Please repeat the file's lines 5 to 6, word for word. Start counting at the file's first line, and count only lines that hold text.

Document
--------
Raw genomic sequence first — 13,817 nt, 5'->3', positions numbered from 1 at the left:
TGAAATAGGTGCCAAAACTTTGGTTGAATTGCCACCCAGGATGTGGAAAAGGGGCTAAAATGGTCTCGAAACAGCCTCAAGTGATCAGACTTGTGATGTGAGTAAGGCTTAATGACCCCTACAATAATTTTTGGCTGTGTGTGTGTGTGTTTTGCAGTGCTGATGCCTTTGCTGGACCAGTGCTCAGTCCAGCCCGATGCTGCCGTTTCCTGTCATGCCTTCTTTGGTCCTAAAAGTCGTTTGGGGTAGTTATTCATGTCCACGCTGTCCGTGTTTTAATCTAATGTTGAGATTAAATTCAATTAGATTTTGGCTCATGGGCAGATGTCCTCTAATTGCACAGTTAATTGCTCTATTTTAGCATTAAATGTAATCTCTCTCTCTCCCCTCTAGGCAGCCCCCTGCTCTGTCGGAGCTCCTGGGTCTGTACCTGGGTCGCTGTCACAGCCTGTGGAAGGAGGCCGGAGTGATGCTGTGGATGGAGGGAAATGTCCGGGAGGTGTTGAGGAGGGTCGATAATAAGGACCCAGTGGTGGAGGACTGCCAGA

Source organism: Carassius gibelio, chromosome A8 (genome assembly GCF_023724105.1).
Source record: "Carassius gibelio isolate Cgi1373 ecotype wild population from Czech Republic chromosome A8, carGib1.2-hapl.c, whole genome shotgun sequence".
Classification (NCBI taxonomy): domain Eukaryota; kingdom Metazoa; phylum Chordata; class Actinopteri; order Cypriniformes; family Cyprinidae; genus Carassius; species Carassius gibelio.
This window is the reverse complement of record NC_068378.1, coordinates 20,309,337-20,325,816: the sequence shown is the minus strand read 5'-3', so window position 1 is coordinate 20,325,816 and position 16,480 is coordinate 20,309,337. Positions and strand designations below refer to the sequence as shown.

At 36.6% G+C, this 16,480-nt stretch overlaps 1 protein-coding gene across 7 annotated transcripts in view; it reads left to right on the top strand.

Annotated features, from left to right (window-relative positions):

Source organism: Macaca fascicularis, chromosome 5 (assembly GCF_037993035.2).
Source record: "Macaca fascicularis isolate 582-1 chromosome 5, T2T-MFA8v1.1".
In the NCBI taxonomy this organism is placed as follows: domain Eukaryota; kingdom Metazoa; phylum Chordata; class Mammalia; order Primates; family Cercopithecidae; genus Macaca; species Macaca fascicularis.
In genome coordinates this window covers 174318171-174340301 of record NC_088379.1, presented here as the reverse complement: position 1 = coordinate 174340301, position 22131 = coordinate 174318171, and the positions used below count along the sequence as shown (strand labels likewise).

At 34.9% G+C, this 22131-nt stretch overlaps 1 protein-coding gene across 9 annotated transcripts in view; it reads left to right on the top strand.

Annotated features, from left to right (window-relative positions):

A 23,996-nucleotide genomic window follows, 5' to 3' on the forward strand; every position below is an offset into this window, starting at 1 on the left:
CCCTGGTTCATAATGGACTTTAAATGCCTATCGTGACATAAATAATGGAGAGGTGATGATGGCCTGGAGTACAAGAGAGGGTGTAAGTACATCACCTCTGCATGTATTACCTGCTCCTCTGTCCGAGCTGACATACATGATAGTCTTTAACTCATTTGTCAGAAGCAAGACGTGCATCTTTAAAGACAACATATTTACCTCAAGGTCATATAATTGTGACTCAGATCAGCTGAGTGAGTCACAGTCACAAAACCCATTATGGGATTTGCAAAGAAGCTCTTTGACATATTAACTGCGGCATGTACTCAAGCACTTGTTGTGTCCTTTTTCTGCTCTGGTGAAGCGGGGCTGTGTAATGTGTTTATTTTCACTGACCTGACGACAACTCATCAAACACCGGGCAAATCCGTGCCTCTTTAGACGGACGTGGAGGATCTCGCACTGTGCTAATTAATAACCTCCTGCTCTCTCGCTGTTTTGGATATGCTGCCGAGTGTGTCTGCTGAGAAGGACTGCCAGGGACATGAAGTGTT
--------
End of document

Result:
Classification (NCBI taxonomy): domain Eukaryota; kingdom Metazoa; phylum Chordata; class Actinopteri; order Cypriniformes; family Cyprinidae; genus Carassius; species Carassius gibelio.
This window is the reverse complement of record NC_068378.1, coordinates 20,309,337-20,325,816: the sequence shown is the minus strand read 5'-3', so window position 1 is coordinate 20,325,816 and position 16,480 is coordinate 20,309,337. Positions and strand designations below refer to the sequence as shown.